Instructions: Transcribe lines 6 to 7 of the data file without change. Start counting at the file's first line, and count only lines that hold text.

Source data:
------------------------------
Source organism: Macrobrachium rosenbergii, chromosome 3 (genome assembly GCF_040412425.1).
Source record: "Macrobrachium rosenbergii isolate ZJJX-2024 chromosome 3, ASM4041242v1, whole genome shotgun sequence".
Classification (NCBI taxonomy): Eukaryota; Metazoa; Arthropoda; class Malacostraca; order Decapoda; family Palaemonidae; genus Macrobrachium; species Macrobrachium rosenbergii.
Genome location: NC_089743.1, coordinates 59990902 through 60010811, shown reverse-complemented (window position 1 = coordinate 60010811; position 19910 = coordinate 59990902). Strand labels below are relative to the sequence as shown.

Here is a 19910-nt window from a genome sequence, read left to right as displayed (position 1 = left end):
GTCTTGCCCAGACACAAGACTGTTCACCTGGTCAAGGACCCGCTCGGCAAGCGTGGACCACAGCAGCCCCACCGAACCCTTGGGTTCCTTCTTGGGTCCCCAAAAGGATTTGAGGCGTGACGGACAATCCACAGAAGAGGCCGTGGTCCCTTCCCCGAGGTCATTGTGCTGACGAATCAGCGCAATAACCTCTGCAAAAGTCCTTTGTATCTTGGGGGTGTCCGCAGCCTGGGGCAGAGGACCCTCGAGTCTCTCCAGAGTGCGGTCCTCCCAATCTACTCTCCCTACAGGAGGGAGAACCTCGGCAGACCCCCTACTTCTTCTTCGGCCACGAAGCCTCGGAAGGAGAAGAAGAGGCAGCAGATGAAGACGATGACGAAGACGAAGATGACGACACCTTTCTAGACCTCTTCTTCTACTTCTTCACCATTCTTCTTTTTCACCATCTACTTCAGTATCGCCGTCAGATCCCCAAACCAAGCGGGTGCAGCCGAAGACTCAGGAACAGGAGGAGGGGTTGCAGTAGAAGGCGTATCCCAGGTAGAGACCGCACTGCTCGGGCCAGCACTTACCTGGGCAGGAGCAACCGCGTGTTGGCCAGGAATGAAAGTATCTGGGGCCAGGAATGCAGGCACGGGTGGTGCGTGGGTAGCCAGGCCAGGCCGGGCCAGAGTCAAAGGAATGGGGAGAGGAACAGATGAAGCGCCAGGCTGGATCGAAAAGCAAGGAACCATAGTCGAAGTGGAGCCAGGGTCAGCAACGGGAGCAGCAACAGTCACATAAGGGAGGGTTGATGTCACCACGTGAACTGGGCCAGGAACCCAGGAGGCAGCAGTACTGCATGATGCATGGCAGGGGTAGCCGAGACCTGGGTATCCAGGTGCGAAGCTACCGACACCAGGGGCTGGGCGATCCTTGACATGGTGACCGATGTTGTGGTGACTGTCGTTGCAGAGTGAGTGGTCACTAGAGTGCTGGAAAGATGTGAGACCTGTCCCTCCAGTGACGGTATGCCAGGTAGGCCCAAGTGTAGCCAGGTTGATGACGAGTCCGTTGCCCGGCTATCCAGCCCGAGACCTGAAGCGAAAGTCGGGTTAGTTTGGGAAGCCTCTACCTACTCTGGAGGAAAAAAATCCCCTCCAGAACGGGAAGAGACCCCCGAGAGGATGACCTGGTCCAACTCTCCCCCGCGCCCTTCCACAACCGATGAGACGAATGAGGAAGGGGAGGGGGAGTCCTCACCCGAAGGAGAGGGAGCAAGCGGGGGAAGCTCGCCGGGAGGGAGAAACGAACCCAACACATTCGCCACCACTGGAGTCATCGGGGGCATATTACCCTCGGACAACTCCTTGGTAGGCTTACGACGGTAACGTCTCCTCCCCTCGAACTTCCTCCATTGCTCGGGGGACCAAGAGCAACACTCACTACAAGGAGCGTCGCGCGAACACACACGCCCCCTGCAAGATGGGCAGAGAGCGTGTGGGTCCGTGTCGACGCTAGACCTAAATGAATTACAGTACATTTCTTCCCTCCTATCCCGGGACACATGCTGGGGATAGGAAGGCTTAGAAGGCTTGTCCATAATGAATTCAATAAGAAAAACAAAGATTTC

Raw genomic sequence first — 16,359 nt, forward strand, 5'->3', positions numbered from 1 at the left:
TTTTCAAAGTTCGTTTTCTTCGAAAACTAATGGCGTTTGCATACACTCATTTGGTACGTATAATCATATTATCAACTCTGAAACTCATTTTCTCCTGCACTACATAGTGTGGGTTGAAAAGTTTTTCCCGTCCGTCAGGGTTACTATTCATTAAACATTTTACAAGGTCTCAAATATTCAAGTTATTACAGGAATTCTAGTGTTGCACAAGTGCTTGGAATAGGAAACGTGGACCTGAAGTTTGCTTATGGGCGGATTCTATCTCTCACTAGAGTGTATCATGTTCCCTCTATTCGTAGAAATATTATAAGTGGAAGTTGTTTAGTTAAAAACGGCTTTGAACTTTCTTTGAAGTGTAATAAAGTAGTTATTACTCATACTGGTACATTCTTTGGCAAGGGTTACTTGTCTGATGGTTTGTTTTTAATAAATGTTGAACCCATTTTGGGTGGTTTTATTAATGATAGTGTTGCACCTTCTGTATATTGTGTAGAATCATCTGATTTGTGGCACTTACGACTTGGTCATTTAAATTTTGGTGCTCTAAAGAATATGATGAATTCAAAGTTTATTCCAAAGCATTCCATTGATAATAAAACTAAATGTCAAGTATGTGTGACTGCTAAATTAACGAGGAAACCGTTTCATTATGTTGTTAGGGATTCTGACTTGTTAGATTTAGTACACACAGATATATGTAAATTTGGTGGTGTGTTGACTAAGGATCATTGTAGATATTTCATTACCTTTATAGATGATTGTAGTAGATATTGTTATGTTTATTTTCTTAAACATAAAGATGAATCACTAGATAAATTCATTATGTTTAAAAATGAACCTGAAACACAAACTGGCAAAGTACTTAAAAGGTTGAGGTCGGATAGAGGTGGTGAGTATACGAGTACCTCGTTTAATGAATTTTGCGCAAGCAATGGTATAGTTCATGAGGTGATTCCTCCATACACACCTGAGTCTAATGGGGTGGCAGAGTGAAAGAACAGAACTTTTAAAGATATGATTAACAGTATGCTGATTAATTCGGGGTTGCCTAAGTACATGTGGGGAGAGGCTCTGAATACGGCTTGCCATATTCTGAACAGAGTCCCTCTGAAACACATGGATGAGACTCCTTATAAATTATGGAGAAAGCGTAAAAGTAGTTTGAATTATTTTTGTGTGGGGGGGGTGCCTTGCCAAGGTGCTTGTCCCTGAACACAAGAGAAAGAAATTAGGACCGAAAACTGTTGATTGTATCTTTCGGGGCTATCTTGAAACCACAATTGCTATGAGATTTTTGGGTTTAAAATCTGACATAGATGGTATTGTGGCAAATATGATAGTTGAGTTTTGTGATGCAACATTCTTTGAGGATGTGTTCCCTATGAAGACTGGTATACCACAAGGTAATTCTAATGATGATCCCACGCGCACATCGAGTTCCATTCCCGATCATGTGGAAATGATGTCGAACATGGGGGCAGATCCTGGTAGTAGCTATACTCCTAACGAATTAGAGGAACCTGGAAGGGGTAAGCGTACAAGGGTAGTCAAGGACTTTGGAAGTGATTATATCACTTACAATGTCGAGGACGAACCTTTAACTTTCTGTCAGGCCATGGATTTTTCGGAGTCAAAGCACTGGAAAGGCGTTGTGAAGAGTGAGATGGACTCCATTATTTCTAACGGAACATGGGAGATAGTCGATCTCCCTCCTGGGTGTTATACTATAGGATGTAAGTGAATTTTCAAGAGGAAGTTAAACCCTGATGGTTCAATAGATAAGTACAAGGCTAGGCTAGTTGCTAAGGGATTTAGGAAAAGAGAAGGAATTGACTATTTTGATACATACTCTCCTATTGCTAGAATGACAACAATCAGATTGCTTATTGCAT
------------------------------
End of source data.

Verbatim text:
GTCTTGCCCAGACACAAGACTGTTCACCTGGTCAAGGACCCGCTCGGCAAGCGTGGACCACAGCAGCCCCACCGAACCCTTGGGTTCCTTCTTGGGTCCCCAAAAGGATTTGAGGCGTGACGGACAATCCACAGAAGAGGCCGTGGTCCCTTCCCCGAGGTCATTGTGCTGACGAATCAGCGCAATAACCTCTGCAAAAGTCCTTTGTATCTTGGGGGTGTCCGCAGCCTGGGGCAGAGGACCCTCGAGTCTCTCCAGAGTGCGGTCCTCCCAATCTACTCTCCCTACAGGAGGGAGAACCTCGGCAGACCCCCTACTTCTTCTTCGGCCACGAAGCCTCGGAAGGAGAAGAAGAGGCAGCAGATGAAGACGATGACGAAGACGAAGATGACGACACCTTTCTAGACCTCTTCTTCTACTTCTTCACCATTCTTCTTTTTCACCATCTACTTCAGTATCGCCGTCAGATCCCCAAACCAAGCGGGTGCAGCCGAAGACTCAGGAACAGGAGGAGGGGTTGCAGTAGAAGGCGTATCCCAGGTAGAGACCGCACTGCTCGGGCCAGCACTTACCTGGGCAGGAGCAACCGCGTGTTGGCCAGGAATGAAAGTATCTGGGGCCAGGAATGCAGGCACGGGTGGTGCGTGGGTAGCCAGGCCAGGCCGGGCCAGAGTCAAAGGAATGGGGAGAGGAACAGATGAAGCGCCAGGCTGGATCGAAAAGCAAGGAACCATAGTCGAAGTGGAGCCAGGGTCAGCAACGGGAGCAGCAACAGTCACATAAGGGAGGGTTGATGTCACCACGTGAACTGGGCCAGGAACCCAGGAGGCAGCAGTACTGCATGATGCATGGCAGGGGTAGCCGAGACCTGGGTATCCAGGTGCGAAGCTACCGACACCAGGGGCTGGGCGATCCTTGACATGGTGACCGATGTTGTGGTGACTGTCGTTGCAGAGTGAGTGGTCACTAGAGTGCTGGAAAGATGTGAGACCTGTCCCTCCAGTGACGGTATGCCAGGTAGGCCCAAGTGTAGCCAGGTTGATGACGAGTCCGTTGCCCGGCTATCCAGCCCGAGACCTGAAGCGAAAGTCGGGTTAGTTTGGGAAGCCTCTACCTACTCTGGAGGAAAAAAATCCCCTCCAGAACGGGAAGAGACCCCCGAGAGGATGACCTGGTCCAACTCTCCCCCGCGCCCTTCCACAACCGATGAGACGAATGAGGAAGGGGAGGGGGAGTCCTCACCCGAAGGAGAGGGAGCAAGCGGGGGAAGCTCGCCGGGAGGGAGAAACGAACCCAACACATTCGCCACCACTGGAGTCATCGGGGGCATATTACCCTCGGACAACTCCTTGGTAGGCTTACGACGGTAACGTCTCCTCCCCTCGAACTTCCTCCATTGCTCGGGGGACCAAGAGCAACACTCACTACAAGGAGCGTCGCGCGAACACACACGCCCCCTGCAAGATGGGCAGAGAGCGTGTGGGTCCGTGTCGACGCTAGACCTAAATGAATTACAGTACATTTCTTCCCTCCTATCCCGGGACACATGCTGGGGATAGGAAGGCTTAGAAGGCTTGTCCATAATGAATTCAATAAGAAAAACAAAGATTTC

Raw genomic sequence first — 16,359 nt, forward strand, 5'->3', positions numbered from 1 at the left: